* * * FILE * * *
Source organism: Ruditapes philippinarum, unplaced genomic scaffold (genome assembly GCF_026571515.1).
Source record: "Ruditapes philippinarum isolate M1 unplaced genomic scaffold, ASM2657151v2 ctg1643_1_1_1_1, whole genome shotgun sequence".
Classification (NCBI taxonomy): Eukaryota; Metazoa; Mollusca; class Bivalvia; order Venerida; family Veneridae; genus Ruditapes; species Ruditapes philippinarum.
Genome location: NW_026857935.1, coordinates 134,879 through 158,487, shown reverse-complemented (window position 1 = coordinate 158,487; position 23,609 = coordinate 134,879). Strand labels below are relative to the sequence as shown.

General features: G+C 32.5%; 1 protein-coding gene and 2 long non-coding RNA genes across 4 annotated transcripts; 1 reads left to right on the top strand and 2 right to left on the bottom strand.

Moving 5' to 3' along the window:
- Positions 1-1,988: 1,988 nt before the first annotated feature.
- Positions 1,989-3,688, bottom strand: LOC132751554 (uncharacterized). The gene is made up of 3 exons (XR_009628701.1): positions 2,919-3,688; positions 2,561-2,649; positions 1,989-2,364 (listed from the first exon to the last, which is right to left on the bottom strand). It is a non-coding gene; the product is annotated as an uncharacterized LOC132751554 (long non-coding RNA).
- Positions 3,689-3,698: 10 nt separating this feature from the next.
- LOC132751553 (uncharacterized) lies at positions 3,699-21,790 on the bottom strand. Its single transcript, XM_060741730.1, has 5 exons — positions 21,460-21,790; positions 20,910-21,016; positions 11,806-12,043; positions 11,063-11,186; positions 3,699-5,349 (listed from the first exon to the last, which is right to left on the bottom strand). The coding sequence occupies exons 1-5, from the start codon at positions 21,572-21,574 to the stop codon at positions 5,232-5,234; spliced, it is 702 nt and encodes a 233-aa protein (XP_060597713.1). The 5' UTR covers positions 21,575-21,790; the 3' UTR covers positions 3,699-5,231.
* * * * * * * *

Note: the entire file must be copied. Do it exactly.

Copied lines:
Source organism: Ruditapes philippinarum, unplaced genomic scaffold (genome assembly GCF_026571515.1).
Source record: "Ruditapes philippinarum isolate M1 unplaced genomic scaffold, ASM2657151v2 ctg1643_1_1_1_1, whole genome shotgun sequence".
Classification (NCBI taxonomy): Eukaryota; Metazoa; Mollusca; class Bivalvia; order Venerida; family Veneridae; genus Ruditapes; species Ruditapes philippinarum.
Genome location: NW_026857935.1, coordinates 134,879 through 158,487, shown reverse-complemented (window position 1 = coordinate 158,487; position 23,609 = coordinate 134,879). Strand labels below are relative to the sequence as shown.

General features: G+C 32.5%; 1 protein-coding gene and 2 long non-coding RNA genes across 4 annotated transcripts; 1 reads left to right on the top strand and 2 right to left on the bottom strand.

Moving 5' to 3' along the window:
- Positions 1-1,988: 1,988 nt before the first annotated feature.
- Positions 1,989-3,688, bottom strand: LOC132751554 (uncharacterized). The gene is made up of 3 exons (XR_009628701.1): positions 2,919-3,688; positions 2,561-2,649; positions 1,989-2,364 (listed from the first exon to the last, which is right to left on the bottom strand). It is a non-coding gene; the product is annotated as an uncharacterized LOC132751554 (long non-coding RNA).
- Positions 3,689-3,698: 10 nt separating this feature from the next.
- LOC132751553 (uncharacterized) lies at positions 3,699-21,790 on the bottom strand. Its single transcript, XM_060741730.1, has 5 exons — positions 21,460-21,790; positions 20,910-21,016; positions 11,806-12,043; positions 11,063-11,186; positions 3,699-5,349 (listed from the first exon to the last, which is right to left on the bottom strand). The coding sequence occupies exons 1-5, from the start codon at positions 21,572-21,574 to the stop codon at positions 5,232-5,234; spliced, it is 702 nt and encodes a 233-aa protein (XP_060597713.1). The 5' UTR covers positions 21,575-21,790; the 3' UTR covers positions 3,699-5,231.